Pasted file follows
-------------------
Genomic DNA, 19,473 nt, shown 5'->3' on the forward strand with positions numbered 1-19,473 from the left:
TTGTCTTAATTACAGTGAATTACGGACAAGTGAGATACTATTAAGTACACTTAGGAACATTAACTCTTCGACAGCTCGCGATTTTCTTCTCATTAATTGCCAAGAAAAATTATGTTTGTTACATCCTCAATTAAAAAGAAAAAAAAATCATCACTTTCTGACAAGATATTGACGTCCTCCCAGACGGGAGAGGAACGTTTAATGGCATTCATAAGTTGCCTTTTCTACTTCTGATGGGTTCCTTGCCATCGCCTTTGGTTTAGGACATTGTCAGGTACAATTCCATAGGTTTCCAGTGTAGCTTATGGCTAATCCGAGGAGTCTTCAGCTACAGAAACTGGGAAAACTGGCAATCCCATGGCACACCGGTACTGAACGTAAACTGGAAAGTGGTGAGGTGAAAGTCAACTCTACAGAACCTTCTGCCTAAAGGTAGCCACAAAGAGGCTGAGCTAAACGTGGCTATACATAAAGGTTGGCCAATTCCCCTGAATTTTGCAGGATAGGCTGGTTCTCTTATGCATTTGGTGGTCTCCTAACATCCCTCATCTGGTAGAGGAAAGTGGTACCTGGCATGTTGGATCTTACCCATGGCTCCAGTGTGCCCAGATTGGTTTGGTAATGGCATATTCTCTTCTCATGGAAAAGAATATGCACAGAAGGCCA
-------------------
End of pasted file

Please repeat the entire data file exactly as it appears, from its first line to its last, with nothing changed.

Genomic DNA, 19,473 nt, shown 5'->3' on the forward strand with positions numbered 1-19,473 from the left:
TTGTCTTAATTACAGTGAATTACGGACAAGTGAGATACTATTAAGTACACTTAGGAACATTAACTCTTCGACAGCTCGCGATTTTCTTCTCATTAATTGCCAAGAAAAATTATGTTTGTTACATCCTCAATTAAAAAGAAAAAAAAATCATCACTTTCTGACAAGATATTGACGTCCTCCCAGACGGGAGAGGAACGTTTAATGGCATTCATAAGTTGCCTTTTCTACTTCTGATGGGTTCCTTGCCATCGCCTTTGGTTTAGGACATTGTCAGGTACAATTCCATAGGTTTCCAGTGTAGCTTATGGCTAATCCGAGGAGTCTTCAGCTACAGAAACTGGGAAAACTGGCAATCCCATGGCACACCGGTACTGAACGTAAACTGGAAAGTGGTGAGGTGAAAGTCAACTCTACAGAACCTTCTGCCTAAAGGTAGCCACAAAGAGGCTGAGCTAAACGTGGCTATACATAAAGGTTGGCCAATTCCCCTGAATTTTGCAGGATAGGCTGGTTCTCTTATGCATTTGGTGGTCTCCTAACATCCCTCATCTGGTAGAGGAAAGTGGTACCTGGCATGTTGGATCTTACCCATGGCTCCAGTGTGCCCAGATTGGTTTGGTAATGGCATATTCTCTTCTCATGGAAAAGAATATGCACAGAAGGCCA